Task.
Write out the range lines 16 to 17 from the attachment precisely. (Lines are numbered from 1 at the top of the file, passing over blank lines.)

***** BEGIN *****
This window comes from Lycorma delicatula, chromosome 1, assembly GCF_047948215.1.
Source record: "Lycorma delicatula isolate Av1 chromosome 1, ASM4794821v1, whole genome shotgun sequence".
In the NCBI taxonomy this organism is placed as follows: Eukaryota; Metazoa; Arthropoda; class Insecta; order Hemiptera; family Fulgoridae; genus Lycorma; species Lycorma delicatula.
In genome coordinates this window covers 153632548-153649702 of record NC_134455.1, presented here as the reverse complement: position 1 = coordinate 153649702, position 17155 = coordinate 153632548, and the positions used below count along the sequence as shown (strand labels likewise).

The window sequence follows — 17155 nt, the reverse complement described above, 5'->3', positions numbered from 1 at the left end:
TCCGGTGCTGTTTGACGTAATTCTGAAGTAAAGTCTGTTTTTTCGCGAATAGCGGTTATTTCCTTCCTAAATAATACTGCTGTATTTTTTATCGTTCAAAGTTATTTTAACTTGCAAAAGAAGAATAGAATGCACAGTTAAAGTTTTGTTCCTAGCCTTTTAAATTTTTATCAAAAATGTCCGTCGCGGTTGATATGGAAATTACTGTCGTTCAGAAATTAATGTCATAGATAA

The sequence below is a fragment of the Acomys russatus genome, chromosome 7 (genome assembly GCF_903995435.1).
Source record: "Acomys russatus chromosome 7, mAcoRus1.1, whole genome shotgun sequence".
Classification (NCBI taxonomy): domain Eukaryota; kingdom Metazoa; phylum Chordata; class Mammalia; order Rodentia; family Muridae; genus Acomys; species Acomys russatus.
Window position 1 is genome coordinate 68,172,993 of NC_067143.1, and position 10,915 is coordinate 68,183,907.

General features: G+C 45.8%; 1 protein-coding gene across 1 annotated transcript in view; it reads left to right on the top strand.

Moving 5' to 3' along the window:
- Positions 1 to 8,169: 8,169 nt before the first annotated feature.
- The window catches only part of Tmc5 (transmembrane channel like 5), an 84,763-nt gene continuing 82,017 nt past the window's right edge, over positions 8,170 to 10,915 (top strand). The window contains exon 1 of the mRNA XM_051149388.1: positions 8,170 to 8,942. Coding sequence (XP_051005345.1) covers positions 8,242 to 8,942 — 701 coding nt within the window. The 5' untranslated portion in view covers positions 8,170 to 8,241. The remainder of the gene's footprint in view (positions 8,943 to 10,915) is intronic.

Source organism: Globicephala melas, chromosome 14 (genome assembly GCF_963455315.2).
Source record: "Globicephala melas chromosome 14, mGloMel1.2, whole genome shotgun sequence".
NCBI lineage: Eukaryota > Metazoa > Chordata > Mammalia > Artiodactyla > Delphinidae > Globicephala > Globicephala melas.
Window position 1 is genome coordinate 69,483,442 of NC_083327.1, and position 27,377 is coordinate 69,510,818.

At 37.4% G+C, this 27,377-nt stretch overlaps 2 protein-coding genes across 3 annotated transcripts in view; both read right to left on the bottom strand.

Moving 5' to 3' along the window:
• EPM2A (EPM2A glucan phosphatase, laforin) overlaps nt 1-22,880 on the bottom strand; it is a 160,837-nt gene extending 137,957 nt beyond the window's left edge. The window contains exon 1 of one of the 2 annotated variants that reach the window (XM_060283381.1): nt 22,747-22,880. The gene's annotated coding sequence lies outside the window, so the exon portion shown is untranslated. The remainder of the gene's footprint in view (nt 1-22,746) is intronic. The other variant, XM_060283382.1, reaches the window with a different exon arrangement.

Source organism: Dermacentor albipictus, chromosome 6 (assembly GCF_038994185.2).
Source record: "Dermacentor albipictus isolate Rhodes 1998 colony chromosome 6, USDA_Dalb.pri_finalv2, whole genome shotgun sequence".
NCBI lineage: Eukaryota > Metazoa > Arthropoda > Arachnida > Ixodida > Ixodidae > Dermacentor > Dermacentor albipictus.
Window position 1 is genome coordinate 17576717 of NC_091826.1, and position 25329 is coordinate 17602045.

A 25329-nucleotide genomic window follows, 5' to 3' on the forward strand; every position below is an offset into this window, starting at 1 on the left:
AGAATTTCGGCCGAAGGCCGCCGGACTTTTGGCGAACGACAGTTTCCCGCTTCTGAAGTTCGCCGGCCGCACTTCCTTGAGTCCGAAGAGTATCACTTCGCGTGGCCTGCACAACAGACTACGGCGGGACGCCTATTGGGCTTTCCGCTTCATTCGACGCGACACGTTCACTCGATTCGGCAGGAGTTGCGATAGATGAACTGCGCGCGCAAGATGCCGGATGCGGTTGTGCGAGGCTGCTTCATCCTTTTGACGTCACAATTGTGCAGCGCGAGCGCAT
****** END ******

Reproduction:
Source record: "Globicephala melas chromosome 14, mGloMel1.2, whole genome shotgun sequence".
NCBI lineage: Eukaryota > Metazoa > Chordata > Mammalia > Artiodactyla > Delphinidae > Globicephala > Globicephala melas.